Americans' incomes jumped 1.0% in January, according to the Bureau of Economic Analysis. That's the biggest increase in a single month since May 2009. Consumption also rose, but by a modest 0.2%. Making for a trifecta, savings also increased for the first time in five months. What made January such a great month? The primary factor was tax cuts.
First, here's the chart for income and consumption:
It's pretty easy to see the giant leap that personal income took. According to the BEA this was due in large part to the tax cut passed in December reducing the social security tax taken out of Americans' paychecks. That change accounted for about 70% of the 1.0% increase in personal income. So without it, personal income would have only risen by about 0.3%.
Something else happened in January that we haven't seen in a while -- personal and disposable incomes diverged significantly. Disposable income only rose by 0.7%. This was also due to a tax change. This time, however, it was an increase. The Making Work Pay Credit expired in 2010, so more disposable income was due in taxes as a result. This boosted taxes by about $38.6 billion, which is not nearly as much as the cut explained above, which increased personal income by $94.9 billion in January.
Although Americans had more income in January, they did not spend all of it. The 0.2% increase in personal consumption expenditures was the smallest since June. Perhaps consumers took a break ramping up their spending after all that holiday shopping. Another explanation for weak spending growth could be the bad weather some parts of the U.S. experienced in January.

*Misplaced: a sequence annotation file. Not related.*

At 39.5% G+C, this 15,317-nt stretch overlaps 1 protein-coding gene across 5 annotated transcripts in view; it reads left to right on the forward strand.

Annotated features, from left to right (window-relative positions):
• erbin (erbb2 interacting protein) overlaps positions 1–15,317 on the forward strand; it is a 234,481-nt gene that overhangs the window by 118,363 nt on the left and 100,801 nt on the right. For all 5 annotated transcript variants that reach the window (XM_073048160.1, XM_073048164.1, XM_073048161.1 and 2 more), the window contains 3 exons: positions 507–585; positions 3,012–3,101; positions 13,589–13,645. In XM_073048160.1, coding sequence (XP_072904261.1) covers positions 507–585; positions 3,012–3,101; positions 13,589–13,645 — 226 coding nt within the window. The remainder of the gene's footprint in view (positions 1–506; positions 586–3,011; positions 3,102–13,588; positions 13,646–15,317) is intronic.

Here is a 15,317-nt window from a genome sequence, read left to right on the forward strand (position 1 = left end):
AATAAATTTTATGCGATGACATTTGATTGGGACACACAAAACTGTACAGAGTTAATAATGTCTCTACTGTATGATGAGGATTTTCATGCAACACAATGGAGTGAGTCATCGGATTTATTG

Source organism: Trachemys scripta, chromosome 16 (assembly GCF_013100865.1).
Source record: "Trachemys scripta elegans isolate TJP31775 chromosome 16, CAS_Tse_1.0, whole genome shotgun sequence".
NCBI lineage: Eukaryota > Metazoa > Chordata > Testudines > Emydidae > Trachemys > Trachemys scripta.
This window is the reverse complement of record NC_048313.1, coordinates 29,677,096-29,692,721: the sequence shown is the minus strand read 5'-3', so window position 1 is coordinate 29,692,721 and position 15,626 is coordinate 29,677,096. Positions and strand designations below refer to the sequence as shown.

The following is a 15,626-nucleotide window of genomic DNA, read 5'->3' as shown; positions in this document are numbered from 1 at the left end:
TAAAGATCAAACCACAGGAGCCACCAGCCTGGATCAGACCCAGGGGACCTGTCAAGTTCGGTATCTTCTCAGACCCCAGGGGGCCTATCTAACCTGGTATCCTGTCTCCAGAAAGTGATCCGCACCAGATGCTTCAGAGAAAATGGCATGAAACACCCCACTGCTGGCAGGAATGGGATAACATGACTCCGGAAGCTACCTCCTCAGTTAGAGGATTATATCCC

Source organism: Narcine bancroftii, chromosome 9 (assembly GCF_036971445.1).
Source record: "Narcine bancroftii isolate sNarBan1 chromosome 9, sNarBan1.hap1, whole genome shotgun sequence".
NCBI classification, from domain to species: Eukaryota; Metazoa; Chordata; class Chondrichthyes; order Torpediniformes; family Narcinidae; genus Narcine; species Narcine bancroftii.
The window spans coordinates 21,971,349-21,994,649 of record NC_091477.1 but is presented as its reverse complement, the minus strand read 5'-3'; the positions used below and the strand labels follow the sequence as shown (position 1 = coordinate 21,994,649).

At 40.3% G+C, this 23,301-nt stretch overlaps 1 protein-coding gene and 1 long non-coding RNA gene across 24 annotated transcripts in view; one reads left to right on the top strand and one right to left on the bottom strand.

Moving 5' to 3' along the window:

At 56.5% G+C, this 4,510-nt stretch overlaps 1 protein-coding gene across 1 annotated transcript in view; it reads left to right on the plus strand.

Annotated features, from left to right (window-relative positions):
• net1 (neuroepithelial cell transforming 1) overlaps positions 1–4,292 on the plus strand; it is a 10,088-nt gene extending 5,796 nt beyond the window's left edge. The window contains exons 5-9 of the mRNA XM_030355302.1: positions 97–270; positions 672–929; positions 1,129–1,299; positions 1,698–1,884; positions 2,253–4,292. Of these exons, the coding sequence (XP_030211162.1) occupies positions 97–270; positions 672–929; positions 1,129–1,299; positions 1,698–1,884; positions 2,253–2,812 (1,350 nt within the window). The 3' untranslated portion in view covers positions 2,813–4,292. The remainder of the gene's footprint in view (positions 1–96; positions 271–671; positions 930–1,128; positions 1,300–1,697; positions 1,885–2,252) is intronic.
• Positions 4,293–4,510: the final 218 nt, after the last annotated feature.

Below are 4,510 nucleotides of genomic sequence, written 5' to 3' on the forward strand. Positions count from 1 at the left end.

When incomes rise faster than spending, generally that's good news for saving. This is pretty clear by looking at the chart:
Americans' saving rose by 9.1% in January. That ended a streak of shrinking saving rates.* It was also the highest percentage increase in saving since April 2010. The question here is whether this saving was really conscious. Some Americans might not have realized that they got a new tax break in its first month, since it consisted of a little pop in their paycheck due to less money deducted. Perhaps once people grasp that they've got a little more money to spend, it will begin to flow to retailers instead of sitting in their bank accounts.
There are two ways to look at this report for January. On one hand, it appears to be great news. Incomes rose briskly, spending continued to rise modestly, and saving finally began to grow again. On the other hand, the big income jump wasn't due to more business activity, but because the government lowered taxes by increasing the deficit; the decline in spending growth could indicate that Americans are becoming stingy again after the holidays; and the increase in saving could be more accidental than deliberate. Which narrative is correct? We'll have to wait to see how income, spending, and saving trend as 2011 carries on.
* Note: Initially, I had written "savings accounts," instead of "saving rates" which isn't quite right. Saving was still positive during these months, but the rate of saving was declining, instead of increasing. Thanks to a reader for pointing this out.
We want to hear what you think about this article. Submit a letter to the editor or write to email@example.com.